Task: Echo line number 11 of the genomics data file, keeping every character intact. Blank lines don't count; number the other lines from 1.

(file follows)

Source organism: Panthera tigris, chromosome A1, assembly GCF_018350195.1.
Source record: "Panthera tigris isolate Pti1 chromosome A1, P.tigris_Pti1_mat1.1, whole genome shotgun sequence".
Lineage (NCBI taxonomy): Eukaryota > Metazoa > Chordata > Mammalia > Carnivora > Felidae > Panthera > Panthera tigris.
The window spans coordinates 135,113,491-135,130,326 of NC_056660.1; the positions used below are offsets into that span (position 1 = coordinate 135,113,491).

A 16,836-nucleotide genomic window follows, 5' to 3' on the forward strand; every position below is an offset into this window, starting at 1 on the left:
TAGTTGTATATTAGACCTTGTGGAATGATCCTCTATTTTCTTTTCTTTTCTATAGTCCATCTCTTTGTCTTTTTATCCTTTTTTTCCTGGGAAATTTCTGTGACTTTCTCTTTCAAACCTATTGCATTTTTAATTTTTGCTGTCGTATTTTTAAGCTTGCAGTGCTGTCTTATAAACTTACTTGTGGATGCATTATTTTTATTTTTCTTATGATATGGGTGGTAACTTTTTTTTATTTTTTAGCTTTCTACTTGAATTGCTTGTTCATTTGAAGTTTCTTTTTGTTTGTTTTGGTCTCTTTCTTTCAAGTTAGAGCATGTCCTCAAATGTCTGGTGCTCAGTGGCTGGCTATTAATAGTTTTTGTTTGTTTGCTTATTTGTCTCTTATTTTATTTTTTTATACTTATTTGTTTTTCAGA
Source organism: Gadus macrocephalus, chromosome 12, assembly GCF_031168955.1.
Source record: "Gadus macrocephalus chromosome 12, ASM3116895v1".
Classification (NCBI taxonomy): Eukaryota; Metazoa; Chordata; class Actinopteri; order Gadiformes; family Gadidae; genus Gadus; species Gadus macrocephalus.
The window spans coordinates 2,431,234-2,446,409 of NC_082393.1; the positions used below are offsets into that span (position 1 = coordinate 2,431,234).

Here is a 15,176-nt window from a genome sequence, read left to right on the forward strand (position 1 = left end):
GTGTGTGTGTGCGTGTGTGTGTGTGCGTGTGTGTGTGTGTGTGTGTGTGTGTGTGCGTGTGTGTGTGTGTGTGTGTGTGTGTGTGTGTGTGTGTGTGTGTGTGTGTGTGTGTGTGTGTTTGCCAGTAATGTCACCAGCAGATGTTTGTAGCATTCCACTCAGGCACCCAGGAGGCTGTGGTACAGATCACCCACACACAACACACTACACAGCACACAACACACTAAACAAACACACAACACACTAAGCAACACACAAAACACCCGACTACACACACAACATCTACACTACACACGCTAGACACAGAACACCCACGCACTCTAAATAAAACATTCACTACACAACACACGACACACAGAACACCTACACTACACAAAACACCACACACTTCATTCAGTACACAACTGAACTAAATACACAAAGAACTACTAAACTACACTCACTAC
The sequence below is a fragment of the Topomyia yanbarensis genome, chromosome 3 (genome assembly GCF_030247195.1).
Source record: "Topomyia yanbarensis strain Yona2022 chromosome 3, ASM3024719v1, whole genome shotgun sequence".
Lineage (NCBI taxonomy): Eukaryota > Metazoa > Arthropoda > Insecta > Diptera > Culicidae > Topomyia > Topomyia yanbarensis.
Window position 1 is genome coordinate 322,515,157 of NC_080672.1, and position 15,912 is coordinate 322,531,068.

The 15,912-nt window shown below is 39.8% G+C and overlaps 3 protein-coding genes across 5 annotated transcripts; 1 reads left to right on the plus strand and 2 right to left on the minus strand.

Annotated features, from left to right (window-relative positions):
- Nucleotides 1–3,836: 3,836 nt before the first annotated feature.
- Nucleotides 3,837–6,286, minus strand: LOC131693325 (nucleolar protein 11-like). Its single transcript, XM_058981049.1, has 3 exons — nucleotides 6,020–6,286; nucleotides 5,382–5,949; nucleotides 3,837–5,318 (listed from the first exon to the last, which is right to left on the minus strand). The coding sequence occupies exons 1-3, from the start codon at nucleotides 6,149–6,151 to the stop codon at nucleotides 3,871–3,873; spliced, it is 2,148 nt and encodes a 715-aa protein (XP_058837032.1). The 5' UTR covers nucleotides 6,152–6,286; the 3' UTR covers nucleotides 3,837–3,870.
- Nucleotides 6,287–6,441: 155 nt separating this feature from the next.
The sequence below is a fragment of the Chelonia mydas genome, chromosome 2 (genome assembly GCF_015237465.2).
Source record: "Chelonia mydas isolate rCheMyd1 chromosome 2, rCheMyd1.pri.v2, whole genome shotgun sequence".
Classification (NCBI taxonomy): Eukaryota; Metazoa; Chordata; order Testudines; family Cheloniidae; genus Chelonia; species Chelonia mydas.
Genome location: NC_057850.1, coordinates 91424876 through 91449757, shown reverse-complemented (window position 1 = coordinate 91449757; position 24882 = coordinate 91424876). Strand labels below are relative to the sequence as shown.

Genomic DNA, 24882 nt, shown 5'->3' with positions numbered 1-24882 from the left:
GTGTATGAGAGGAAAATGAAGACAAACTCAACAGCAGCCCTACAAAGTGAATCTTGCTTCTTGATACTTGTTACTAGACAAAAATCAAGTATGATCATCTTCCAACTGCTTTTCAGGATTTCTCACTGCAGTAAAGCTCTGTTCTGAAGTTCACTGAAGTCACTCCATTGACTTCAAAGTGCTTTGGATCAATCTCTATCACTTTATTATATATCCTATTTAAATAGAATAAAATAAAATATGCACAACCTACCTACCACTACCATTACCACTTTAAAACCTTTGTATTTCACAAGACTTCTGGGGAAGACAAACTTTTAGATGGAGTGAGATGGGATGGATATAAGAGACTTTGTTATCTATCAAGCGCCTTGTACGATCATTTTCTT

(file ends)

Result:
Here is a 15,176-nt window from a genome sequence, read left to right on the forward strand (position 1 = left end):